Louisiana Department of Education coming out with evaluations on what schools learned during the pandemic, and how they impacted students and teachers

Louisiana Department of Education coming out with evaluations on what schools learned during the pandemic, and how they impacted students and teachers

BATON ROUGE, La. (WAFB) - It’s a new year and a fresh start for students, classes seem to be closer to normal, and teachers say they are happy about that.

“In most years, students struggle especially in math the calculation, you know, the negatives, the positives, but this year it was also many more concepts that they were behind on,” says Randall Lapointe who is a math teacher at White Castle High.

Lapointe says the first nine weeks were an adjustment. There was a learning gap for some students dealing with multiple learning platforms, and virtual lessons lacking that face to face interaction causing grades to slip normally than usual at the beginning of the year. Forcing teachers to rethink their plans and get their students to the level they need.

“It was really a struggle at the beginning and also it’s tough. They haven’t been in this type of environment before the hybrid and remote. It was an adjustment for them and it was even an adjustment for many of the teachers as well,” adds Lapointe.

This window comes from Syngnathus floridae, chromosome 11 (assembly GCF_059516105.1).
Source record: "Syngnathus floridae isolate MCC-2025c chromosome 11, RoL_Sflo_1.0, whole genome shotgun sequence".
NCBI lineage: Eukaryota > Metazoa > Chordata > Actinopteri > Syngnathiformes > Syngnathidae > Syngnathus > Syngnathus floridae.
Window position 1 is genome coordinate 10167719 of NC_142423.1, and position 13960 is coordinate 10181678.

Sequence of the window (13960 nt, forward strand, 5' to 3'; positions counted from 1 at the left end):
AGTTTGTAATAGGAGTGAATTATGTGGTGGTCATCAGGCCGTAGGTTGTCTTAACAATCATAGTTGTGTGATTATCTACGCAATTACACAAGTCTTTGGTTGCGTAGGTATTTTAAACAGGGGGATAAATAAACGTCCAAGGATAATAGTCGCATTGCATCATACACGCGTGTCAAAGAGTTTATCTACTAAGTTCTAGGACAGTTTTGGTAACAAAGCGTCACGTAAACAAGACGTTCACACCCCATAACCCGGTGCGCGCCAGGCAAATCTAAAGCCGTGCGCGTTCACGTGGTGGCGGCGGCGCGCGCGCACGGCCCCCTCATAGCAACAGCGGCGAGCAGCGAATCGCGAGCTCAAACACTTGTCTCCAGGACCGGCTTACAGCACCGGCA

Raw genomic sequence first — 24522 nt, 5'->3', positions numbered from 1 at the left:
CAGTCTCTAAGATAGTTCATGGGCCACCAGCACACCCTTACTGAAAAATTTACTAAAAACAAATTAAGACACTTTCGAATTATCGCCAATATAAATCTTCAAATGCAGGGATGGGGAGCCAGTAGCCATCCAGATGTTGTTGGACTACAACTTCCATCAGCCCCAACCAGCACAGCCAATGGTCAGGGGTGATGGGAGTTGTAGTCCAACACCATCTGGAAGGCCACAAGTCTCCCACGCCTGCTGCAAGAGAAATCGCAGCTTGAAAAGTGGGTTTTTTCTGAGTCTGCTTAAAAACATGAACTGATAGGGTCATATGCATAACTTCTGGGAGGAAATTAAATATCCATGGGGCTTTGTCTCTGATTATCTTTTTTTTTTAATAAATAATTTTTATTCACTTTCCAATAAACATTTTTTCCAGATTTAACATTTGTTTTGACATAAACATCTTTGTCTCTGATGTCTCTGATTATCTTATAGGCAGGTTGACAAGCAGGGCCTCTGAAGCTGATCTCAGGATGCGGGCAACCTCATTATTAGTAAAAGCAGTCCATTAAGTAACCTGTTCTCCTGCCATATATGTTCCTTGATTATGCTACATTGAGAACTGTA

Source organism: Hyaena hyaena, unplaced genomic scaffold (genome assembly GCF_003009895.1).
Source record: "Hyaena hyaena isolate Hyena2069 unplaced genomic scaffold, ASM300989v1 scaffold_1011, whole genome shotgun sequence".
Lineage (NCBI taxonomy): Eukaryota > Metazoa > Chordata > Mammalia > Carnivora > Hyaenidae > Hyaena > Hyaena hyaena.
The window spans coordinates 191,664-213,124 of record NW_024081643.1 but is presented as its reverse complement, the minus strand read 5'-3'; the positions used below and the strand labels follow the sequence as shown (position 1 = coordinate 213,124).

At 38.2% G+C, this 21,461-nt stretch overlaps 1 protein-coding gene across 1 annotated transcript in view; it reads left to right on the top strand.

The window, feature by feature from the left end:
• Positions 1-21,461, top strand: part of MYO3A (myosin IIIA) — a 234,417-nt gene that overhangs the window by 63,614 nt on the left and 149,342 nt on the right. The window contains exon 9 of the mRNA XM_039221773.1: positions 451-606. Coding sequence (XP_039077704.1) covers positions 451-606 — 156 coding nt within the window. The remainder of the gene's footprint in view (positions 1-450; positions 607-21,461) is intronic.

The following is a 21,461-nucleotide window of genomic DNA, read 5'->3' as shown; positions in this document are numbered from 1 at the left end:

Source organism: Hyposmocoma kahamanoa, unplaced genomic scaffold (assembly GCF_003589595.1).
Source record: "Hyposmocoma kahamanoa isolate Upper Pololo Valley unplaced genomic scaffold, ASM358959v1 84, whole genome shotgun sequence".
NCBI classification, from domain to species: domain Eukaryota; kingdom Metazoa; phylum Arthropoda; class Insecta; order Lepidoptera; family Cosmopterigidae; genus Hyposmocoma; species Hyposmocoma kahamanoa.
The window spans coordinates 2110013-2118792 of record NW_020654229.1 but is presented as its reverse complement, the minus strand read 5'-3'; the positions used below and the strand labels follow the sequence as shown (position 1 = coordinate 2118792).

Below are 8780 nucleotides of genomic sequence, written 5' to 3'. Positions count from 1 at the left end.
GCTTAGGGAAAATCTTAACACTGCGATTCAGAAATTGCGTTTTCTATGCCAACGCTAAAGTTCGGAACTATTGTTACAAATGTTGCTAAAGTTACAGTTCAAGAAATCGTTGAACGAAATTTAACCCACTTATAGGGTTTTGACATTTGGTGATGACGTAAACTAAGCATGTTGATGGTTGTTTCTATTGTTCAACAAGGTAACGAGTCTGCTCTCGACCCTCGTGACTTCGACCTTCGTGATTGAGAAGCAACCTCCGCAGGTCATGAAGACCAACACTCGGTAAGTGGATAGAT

Like many other schools, White Castle High provided extra services and resources to students like one on one office hours and wifi hotspots to help their students close the grade gap.

“I mean I think it’s pretty much the same thing across the board, everybody went through this together for the first time. So, you know, teachers and principals, students, everyone…so you know that technology gap implemented so much technology into it, and it did influence the grades a little bit,” says Robert Primaus who is the principal of White Castle High.

White Castle did have around 85 students out of 235 make the honor roll this past semester which the school does see as a sign their adjustments early on paid off. White Castle says that they do plan to do diagnostics tests on their students to where they are just like many other schools in the capitol region.

These are the findings for the Louisiana Department of Education.

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